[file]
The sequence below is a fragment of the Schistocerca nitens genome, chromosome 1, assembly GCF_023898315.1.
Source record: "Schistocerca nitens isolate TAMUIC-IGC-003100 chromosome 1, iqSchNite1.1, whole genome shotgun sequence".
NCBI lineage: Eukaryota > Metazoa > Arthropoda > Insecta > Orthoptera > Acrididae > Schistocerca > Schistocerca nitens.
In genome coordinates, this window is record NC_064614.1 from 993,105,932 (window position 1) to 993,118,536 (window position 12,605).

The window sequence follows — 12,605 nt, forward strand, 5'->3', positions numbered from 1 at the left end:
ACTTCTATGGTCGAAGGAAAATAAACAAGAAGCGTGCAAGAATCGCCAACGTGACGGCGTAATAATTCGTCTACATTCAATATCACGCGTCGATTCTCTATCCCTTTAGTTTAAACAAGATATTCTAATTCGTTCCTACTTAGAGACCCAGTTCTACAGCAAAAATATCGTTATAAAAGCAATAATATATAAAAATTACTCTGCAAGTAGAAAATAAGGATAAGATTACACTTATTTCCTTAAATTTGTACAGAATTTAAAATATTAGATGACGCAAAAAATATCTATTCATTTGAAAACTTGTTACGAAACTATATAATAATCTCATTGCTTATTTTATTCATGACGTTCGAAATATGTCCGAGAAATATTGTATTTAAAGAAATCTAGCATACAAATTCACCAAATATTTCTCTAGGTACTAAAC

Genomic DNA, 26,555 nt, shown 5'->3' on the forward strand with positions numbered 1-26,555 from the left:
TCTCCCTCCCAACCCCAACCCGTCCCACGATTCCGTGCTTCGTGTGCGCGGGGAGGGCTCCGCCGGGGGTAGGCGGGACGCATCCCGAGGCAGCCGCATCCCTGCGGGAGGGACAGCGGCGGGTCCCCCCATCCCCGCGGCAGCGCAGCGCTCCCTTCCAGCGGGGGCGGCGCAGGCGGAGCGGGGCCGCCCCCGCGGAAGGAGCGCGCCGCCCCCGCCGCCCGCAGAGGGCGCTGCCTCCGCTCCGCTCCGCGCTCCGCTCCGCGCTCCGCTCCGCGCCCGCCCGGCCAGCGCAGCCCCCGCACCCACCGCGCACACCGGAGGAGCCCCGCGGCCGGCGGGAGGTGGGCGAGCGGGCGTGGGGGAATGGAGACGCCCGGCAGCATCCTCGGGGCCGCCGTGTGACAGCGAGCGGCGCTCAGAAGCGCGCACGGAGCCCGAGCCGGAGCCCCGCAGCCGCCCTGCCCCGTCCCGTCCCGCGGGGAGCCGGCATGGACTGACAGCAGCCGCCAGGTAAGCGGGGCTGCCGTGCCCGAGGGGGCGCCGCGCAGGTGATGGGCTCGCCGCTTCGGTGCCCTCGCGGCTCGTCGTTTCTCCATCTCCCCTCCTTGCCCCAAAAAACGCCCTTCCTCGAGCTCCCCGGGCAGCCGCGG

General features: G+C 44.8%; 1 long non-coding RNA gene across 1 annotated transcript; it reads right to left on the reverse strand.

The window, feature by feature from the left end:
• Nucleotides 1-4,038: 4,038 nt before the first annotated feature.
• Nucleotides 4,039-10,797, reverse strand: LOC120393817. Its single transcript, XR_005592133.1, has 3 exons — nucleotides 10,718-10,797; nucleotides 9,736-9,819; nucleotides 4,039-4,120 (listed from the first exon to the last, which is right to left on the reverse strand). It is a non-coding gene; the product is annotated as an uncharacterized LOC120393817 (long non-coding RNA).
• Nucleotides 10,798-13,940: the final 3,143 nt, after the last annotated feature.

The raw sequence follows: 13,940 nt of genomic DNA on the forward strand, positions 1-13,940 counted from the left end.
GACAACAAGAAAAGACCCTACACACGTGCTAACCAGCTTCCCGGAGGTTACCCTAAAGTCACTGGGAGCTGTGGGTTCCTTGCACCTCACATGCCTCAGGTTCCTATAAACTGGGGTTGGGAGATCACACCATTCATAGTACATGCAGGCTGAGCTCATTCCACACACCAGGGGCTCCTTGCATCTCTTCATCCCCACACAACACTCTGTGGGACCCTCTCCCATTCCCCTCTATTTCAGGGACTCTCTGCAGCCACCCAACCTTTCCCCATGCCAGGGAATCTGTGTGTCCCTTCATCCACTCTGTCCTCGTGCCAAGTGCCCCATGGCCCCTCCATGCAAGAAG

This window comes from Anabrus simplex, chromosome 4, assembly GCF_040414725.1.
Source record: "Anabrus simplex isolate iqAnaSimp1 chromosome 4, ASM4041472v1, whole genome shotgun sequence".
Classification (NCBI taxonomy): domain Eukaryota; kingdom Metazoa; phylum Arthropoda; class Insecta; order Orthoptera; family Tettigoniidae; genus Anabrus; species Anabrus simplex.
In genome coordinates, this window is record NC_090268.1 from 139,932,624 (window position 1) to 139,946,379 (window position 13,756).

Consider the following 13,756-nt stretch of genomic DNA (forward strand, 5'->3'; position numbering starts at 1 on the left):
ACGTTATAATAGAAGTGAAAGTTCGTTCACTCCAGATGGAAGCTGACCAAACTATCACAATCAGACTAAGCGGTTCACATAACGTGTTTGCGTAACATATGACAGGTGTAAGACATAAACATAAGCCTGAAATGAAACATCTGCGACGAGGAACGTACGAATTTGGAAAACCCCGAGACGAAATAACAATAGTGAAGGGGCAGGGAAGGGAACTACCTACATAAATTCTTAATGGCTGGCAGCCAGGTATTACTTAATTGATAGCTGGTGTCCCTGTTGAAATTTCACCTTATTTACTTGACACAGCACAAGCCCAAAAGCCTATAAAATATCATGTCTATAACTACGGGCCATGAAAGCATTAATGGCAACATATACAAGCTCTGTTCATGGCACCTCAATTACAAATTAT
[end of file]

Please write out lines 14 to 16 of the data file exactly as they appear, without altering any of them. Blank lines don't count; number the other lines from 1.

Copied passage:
The raw sequence follows: 13,940 nt of genomic DNA on the forward strand, positions 1-13,940 counted from the left end.
GACAACAAGAAAAGACCCTACACACGTGCTAACCAGCTTCCCGGAGGTTACCCTAAAGTCACTGGGAGCTGTGGGTTCCTTGCACCTCACATGCCTCAGGTTCCTATAAACTGGGGTTGGGAGATCACACCATTCATAGTACATGCAGGCTGAGCTCATTCCACACACCAGGGGCTCCTTGCATCTCTTCATCCCCACACAACACTCTGTGGGACCCTCTCCCATTCCCCTCTATTTCAGGGACTCTCTGCAGCCACCCAACCTTTCCCCATGCCAGGGAATCTGTGTGTCCCTTCATCCACTCTGTCCTCGTGCCAAGTGCCCCATGGCCCCTCCATGCAAGAAG

This window comes from Anabrus simplex, chromosome 4, assembly GCF_040414725.1.